marble stature The Offense we trust! Rural bullshit from the heart of Fox Point, Providence, RI 02906

Tuesday, September 05, 2006



So there was a “down low” New Bomb Turks show at the Carabar this past Saturday night- kind of a coincidence because they last played Columbus a week before I moved to Rhode Island two years ago. I got the call about the secret show from CDR co-chief Burger J about two weeks ago, who wanted me to draft up some fliers, to which I responded (more or less) “why? …That sucker’s gone be packed.” I just figured that word of mouth alone is going to put the hot spot at capacity… and it was. Some pre-show drinking occurred at the House of Pleasure on the occasion of the Buckeyes’ season opener, but the party got moved over to the Outer Spacist compound smack dab in the woods of West Tulane. We put on a Feelies album and lost track of our minds, and almost missed Necropolis kick-off spot; luckily we only missed two songs because thems on fire. Probably the best set I’ve seen them play, but who am I kidding, they’re always great. Grafton staggered onstage and walloped with some dirty ass rock ‘n roll. I leaned over to Adam Smith during their first song (and first song on their new album Jumpstart Wire), “Never Had Less,” and said, “I just hope they play the whole fucking album.” Sadly they only got about halfway in then they decided to call it a night, I probably would’ve been pissed if I weren’t so excited to see the Turks.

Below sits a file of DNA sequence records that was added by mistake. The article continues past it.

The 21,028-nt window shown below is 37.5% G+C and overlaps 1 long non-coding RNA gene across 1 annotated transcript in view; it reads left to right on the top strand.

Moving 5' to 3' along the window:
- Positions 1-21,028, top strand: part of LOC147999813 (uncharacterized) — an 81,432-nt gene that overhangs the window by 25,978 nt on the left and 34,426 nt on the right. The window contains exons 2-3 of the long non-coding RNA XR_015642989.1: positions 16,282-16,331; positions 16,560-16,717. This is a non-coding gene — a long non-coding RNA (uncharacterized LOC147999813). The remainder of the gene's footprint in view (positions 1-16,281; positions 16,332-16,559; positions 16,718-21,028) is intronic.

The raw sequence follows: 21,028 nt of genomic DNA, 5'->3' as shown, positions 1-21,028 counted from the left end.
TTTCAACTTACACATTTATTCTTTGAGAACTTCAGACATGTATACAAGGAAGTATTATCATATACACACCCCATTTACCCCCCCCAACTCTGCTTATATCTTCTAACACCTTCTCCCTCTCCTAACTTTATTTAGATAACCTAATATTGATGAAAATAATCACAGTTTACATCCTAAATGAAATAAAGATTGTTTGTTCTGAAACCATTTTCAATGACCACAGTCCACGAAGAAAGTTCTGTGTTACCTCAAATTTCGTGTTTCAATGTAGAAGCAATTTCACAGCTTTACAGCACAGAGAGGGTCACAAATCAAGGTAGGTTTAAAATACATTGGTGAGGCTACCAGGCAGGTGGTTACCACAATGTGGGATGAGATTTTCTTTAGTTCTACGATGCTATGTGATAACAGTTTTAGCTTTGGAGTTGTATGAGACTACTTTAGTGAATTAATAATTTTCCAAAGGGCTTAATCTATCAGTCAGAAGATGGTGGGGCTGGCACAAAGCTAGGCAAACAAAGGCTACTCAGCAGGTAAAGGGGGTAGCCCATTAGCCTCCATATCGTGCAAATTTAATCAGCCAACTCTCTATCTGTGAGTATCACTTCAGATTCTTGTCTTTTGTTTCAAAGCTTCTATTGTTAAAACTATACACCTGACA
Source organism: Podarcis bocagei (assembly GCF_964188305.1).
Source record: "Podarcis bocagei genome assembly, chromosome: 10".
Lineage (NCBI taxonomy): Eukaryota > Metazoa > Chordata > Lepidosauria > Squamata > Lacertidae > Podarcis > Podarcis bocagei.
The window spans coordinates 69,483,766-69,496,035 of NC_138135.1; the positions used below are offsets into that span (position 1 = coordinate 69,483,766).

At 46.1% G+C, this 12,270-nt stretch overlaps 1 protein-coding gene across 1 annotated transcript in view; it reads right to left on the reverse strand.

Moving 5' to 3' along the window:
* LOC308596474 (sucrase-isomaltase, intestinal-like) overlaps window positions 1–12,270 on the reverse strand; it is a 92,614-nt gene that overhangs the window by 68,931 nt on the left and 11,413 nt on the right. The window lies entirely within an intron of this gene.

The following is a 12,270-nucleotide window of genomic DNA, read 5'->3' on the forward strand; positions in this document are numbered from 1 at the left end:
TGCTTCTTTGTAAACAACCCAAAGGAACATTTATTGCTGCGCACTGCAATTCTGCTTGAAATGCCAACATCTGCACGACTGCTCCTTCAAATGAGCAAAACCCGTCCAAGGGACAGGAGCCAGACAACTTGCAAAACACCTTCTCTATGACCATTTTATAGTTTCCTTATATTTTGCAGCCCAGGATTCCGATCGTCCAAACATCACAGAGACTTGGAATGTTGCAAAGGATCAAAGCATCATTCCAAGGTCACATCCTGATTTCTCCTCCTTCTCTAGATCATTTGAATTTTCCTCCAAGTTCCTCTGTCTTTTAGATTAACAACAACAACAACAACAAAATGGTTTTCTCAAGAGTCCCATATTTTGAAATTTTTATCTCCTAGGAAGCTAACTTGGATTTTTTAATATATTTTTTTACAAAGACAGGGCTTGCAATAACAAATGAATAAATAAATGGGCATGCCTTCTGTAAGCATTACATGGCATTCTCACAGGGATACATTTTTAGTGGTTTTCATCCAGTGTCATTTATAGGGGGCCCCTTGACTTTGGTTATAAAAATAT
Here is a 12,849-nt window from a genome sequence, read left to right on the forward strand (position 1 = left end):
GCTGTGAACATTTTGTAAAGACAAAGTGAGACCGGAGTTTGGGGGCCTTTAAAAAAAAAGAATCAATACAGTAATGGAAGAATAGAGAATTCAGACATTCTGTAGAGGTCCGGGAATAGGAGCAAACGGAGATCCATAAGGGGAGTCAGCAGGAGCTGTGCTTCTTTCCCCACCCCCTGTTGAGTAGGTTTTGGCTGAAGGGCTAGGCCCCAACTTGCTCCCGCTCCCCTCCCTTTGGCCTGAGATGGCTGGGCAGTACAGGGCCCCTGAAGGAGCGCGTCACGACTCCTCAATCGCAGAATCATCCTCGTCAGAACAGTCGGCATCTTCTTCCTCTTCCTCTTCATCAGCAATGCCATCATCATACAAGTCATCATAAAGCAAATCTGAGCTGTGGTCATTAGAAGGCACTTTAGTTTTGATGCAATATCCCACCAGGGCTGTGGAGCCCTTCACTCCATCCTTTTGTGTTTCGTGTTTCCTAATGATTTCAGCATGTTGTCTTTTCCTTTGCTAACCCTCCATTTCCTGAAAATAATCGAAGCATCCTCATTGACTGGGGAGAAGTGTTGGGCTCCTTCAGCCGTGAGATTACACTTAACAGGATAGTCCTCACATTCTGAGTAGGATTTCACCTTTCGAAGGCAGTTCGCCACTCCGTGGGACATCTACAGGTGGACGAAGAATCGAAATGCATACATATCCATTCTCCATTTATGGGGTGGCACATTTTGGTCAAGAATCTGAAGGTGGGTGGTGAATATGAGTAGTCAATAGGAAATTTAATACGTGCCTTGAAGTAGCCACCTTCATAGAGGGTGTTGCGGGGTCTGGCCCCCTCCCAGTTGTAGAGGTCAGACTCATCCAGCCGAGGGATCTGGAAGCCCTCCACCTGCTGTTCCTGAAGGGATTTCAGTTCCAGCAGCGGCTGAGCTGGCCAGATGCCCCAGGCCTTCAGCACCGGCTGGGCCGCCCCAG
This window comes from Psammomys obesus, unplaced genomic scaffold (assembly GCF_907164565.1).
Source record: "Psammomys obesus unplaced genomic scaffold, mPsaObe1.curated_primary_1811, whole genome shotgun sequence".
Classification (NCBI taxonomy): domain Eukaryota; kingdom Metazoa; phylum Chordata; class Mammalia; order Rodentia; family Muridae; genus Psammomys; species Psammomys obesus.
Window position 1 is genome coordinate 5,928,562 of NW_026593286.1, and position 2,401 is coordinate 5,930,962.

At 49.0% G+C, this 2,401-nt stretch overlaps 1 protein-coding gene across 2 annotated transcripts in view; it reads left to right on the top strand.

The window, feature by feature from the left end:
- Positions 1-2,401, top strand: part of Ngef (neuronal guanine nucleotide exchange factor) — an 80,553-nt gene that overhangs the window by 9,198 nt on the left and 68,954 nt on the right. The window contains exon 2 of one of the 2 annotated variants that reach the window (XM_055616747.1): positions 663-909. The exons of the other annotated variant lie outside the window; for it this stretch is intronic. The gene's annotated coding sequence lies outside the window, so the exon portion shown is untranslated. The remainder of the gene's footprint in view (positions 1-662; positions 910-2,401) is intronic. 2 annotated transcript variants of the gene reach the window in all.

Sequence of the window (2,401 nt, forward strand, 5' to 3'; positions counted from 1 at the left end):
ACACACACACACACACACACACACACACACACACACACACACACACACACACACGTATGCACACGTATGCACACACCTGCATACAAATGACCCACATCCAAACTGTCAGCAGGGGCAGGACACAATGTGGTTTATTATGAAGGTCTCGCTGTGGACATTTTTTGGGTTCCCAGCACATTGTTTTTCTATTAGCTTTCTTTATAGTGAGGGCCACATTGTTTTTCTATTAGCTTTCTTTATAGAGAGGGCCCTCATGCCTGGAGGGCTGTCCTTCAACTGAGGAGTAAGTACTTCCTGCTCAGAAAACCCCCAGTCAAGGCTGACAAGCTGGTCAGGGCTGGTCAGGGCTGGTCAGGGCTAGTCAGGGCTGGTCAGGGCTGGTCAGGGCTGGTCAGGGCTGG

When the Turks played Skully’s two years ago with The Spitzz and Mike Rep and the Quotas, the place was beyond crowded even though the Skully’s is at least twice the size of the Carabar (and about half the cool). So I was pretty glad that the Comets on Fire show at Little Brother’s helped distract enough people to make the Carabar attendance bearable. I always wondered what it must’ve been like to see the Turks back at Stache’s in 1992, when Destroy-Oh-Boy! was just the word on the street, and Saturday night was about as close as I’m ever gonna get. They were on fire. The crowd up front was rowdy and packed in tight, and when Eric Davidson hopped up on stage we all just realized how intimate of a stage we’re dealing with at the Carabar, and everybody just exploded with wild furor upon hearing Jim Weber's first riff on “Id Slips in,” from their second album Information Highway Revisited. And the momentum never stopped. Even when Don Bovee took a nasty spill trying to get onstage to sing Batman, he eventually sopped up the blood from the throbbing gash on his forehead, stood up and started singing his signature tune; thus turning his serious fall into his crowning moment. After the Grafton set I stockpiled 4 cans of Pabst and put them safely by the PA monitor, but after the first five songs, I could hardly drink ‘em and decided to use the beers for some beer showers during “Sucker Punch,” “Tail Crush,” “The Anal Swipe,” “Tattooed Apathetic Boys,” “Born Toulouse-Lautrec,” and even had a few drops for their encore closer, “Last Lost Fight,” which the rocked the crowd so hard that I was flung up on stage. I think every member of The Feelers crowd surfed, and Davidson crowd surfed on a few occasions, it was like seeing my first punk show all over again. There was an after party at the Outer Spacist West Tulane compound, but it didn’t really matter, I was rocked so hard that my mind was completely blown; I sat in a chair with a blank expression hearing the Flamin’ Groovies, but still listening to the Turks in my head. I couldn’t even listen to anything on Sunday and drove around in complete silence. On Saturday morning I went to Used Kids and found CyclopsGoat Volume for $5 in the avant-garde section and that finally lulled me awake from my coma on Monday afternoon. I’m going to write a review for it tomorrow, so check back for that.

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